Caribbean music industry

Interview with Noisey on Bashment Soca

Last month I contributed to an article written by Sharine Taylor from Noisey.

Here is the link.

https://noisey.vice.com/en_ca/article/8xaxz4/bashment-soca-is-the-rebel-genre-the-bajan-government-is-reluctant-to-embrace

Enjoy!

Nothing to Show from the Showminar – Why Showcases and Industry workshops are a waste of time!

Since 2005, and the explosion of Rihanna, Barbados has had its fair share of showcases.

Since the economic slowdown these have thankfully slowed down but they still do occasionally turn up with talking heads with American accents saying the same thing.

As I have been to a few of these and done a fair bit of reading on the American industry scene, I consider it my civic duty to tell you why these showcases make no sense and will make no difference to your career unless you require 1 hr of free air conditioning.

It is hoped that those that read this save themselves the trouble, including the suits with the government checkbooks.

So check this list as to why these Showminars make no sense.

1.

They are not going to sign you.

Listen up artist, some might say this directly but they are not going to sign you. So ladies save your short skirts and designer hair for another occasion,

the guys that come here seldom have the power to sign unilaterally.

In fact, they are not going to take a risk on an unknown artist with no following from a tiny island, Rihanna is there already, see # 2.

2.

Rihanna is there already

There is no next Rihanna, she is there already. The industry has changed so much in 12 years and they certainly do not need another unknown Caribbeanish artist who does hip-hopish, rapish, EDMish, and whatever ish Rihanna cares to dabble with. They certainly do not want to take that risk and expense, especially given the corporitization of the American music industry complex.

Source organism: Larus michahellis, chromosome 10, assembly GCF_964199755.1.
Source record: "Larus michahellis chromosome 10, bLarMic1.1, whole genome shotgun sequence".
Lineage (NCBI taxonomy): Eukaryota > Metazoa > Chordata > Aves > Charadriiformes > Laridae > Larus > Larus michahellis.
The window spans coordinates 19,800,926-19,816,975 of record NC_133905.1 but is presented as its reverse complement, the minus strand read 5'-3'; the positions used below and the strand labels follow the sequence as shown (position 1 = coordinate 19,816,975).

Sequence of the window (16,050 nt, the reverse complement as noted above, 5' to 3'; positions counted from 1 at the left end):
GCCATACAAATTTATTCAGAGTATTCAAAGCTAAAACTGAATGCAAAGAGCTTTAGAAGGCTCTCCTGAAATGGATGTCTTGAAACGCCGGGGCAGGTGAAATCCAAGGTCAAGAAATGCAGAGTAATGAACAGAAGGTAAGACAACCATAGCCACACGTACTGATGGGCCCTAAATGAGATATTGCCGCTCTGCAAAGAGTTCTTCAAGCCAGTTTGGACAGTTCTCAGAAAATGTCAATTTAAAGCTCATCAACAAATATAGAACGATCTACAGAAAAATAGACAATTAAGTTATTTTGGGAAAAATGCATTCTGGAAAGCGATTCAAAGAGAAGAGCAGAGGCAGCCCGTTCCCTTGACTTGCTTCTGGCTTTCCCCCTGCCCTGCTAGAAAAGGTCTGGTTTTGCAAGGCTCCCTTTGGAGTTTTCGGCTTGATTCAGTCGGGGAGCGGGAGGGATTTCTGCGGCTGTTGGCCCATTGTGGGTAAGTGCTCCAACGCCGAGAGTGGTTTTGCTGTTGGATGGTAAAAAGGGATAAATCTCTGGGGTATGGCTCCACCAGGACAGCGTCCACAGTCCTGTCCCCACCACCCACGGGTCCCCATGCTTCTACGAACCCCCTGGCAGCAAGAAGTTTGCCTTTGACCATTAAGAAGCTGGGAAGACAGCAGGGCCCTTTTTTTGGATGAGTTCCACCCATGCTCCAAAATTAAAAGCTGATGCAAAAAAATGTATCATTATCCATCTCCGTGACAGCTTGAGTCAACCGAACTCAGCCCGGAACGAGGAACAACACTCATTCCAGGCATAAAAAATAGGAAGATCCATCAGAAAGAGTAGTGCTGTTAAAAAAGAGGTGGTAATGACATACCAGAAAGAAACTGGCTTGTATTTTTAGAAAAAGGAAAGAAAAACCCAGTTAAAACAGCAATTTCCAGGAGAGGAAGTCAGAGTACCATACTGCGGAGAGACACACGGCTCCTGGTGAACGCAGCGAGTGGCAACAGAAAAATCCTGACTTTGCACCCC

3.

You know what they will say already.

They are going to tell you build a fan base and they are NOT going to help you do it!

By the way, this is a favourite workshop topic so let me break down what they will/wouldn’t say and then what you should do.

(a) What they will say –

Go online! Post, tag, share then post agian. Do it like Justin Beiber and  this indie group or that indie group on YouTube/Vimeo/Mashable and hashtags.

What they didn’t tell you –

(b) Content creation is expensive and time consuming. No rich uncle? Forget it.

What you should do – Read this Kindle book instead.

Guerrilla Music Marketing Online

Guerrilla Music Marketing Online

4.

They are not going to network with you. GET LOST!

These ‘execs’ do not want to hear from you. They do not want to hear from your manager either. They already have their artist stable and are currently hustling any which way to survive in the new music territory they are now in. So guys, they definitely  do not want another email clogging up their inbox or another CD or poster to recycle. You are merely networking with their spam folder.

5.

You are not going to get the acclaim for the next Rihanna (governments only).

These execs are not going to sign anyone, see #1. Therefore, in your report to the boss government official, while you may highlight the promise the exec said local artists have, that is all you will be able to write.

And if by pig flight they did sign an artist, that artist will be relocated with the maximum benefit going to L.A or New York.

So that my friends is the 5 point list as to why the exec showcase seminar or Showminats make no sense.

The only worthy showcses are those with a direct objective, that is those which are looking for talent for specific events/shows etc. So a NACA and cruise ship audition make far more sense for everyone than sitting with a guitar and an uncomfortable musician playing a cajon in front of A & R from Atalanta/MotownWhatever records.

You are welcome
Caribbean Music Man

* NACA is the National Association of College Activities

 

New Documentary on ConPong

Heah guys,

Some news

I am working on a documentary on the Bajan duo Contone and Pong along with the team from 13 Degrees North and Stuart Hall. For those who are wondering why, it is because this year marks 10 years since Contone’s mega-hit My Car Brek Down and we want to show what happened after.

Look out for a realease late in the year.

2016-07-10 18.40.55

Peace!

Top 10 Edwin Yearwood Songs

Edwin Yearwood emerged to real popularity in the mid 1990s with his band Krosfyah. Since then, he has produced some of the biggest popular music hits in Barbados. He simply rocks, here is his Top 10.

 

10. Sak Pase

Done with co-lead singer Khiomal of Krosfyah, this duet uses “hello Haitian style” as its hook. It actually uses a blues form as well which is rather different (along with copious cowbell which is not very different). The Sak Pase dance was also huge and when this song is played in Barbados it is mandatory.